You may have seen a TV ad in which I call out Congressman Steve Daines’ anti-women voting record. The story I share in the ad is very personal, one that may make some people uncomfortable, but it’s one that has shaped the way I look at how decisions affecting women’s health are made. Too often, rape survivors are silenced. We are silenced through the act of violence itself. We are silenced by our friends or family who don’t believe us or call us “martyrs” for daring to speak out. We are silenced by a judicial system that more often than not puts the victim on trial and not the criminal. We are silenced by fear, shame and social stigma.
We are also silenced by politicians who stand in the way of freedom of choice. Congressman Daines opposes abortion even in cases of rape or incest. He would even make rape victims into criminals if they choose to have an abortion. As a survivor, I am profoundly offended by the idea of a government official standing in the way of a decision as deeply personal as that. I, and the majority of Americans, believe that no government should have the power to tell its citizens what they may or may not do with their bodies. No government should have the power to tie the hands of trained, licensed medical professionals to provide care. The American Medical Association “strongly condemn(s) any interference by the government or other third parties that causes a physician to compromise his or her medical judgment as to what information or treatment is in the best interest of the patient.”
Congressman Daines doesn’t share those beliefs. He has voted repeatedly for some of the most aggressive anti-choice legislation in decades and sponsored a so-called “personhood” bill, which would grant all fertilized eggs full legal and constitutional rights, effectively criminalizing abortion. These personhood bills could make some forms of birth control illegal, open up miscarriages to criminal investigation, and prohibit in-vitro fertilization. You may recall Missouri Senate candidate Todd Akin’s remarks about abortion and pregnancy resulting from a “legitimate rape.” Daines tried to distance himself from Akin’s position, yet he still voted in support of the bill in question with no exception for victims of rape or incest. In 2012, “Daines noted that his position is the same as the national Republican Party’s platform: that abortion should be legal only to save the life of the mother.”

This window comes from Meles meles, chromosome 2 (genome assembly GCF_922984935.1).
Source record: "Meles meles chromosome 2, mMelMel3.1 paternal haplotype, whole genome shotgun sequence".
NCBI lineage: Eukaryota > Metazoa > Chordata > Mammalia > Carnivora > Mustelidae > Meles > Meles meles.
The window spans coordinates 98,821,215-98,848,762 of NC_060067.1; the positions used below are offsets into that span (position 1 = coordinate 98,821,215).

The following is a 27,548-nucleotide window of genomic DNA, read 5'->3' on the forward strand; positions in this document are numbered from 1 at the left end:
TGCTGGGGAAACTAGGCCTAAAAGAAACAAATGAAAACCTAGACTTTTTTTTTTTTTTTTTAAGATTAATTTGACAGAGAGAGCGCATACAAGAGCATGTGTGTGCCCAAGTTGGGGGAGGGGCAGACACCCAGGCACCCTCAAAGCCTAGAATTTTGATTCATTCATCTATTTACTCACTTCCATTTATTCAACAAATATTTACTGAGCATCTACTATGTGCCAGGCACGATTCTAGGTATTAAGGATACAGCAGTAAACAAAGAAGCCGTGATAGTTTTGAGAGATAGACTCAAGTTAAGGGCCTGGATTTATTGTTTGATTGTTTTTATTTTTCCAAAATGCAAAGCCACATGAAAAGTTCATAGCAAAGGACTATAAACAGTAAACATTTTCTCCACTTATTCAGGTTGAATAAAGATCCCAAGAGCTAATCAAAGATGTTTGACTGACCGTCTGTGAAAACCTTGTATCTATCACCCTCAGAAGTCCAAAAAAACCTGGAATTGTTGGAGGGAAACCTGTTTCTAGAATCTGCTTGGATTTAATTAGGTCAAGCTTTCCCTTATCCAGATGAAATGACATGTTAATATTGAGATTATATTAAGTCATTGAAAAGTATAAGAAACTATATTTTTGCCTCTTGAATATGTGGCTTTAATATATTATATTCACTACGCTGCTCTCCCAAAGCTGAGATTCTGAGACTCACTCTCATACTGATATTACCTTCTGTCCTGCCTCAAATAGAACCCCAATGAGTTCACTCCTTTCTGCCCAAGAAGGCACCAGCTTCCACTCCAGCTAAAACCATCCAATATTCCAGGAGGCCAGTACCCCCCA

I was only 14 years old when I was raped. Like many other victims, I was ashamed and afraid of what people would say about me if they found out about it. Even if the abortion bans Daines supports included exceptions for victims of rape or incest, it still wouldn’t be enough to protect girls like me. Rape or incest exceptions usually include a police reporting requirement. Rape and sexual assault are some of the most underreported crimes in our nation with fewer than 35 percent reported to police (according to the U.S. Department of Justice National Crime Victimization Survey.) I was too afraid to tell even my closest friends or family; the idea of walking into a police station and telling a stranger behind bulletproof glass about what an older boy had forced me to do was too much to bear. These additional reporting requirements are an attempt to judge and shame women for being victims of violent crimes.
I didn’t have a choice about what happened to me when I was raped, but I should have a choice about what happens to me now. Montana women deserve the freedom and respect to make their own choices about their bodies. We deserve better than politicians deciding what we may do with our bodies. Abortion is a deeply personal decision for any woman. We are not in her shoes, and those decisions should be left to the woman with the counsel of her family, her doctor and her faith—not her congressman or senator.
Telling this story publicly took a lot of courage, but I’m not alone. One in four of your friends and family is also carrying a story of their own about sexual violence. Many of these stories are never uttered aloud. Think of those loved ones when you vote for our next senator because the elected leaders who share—or don’t share—these values are going to be deciding on laws that affect real people’s lives.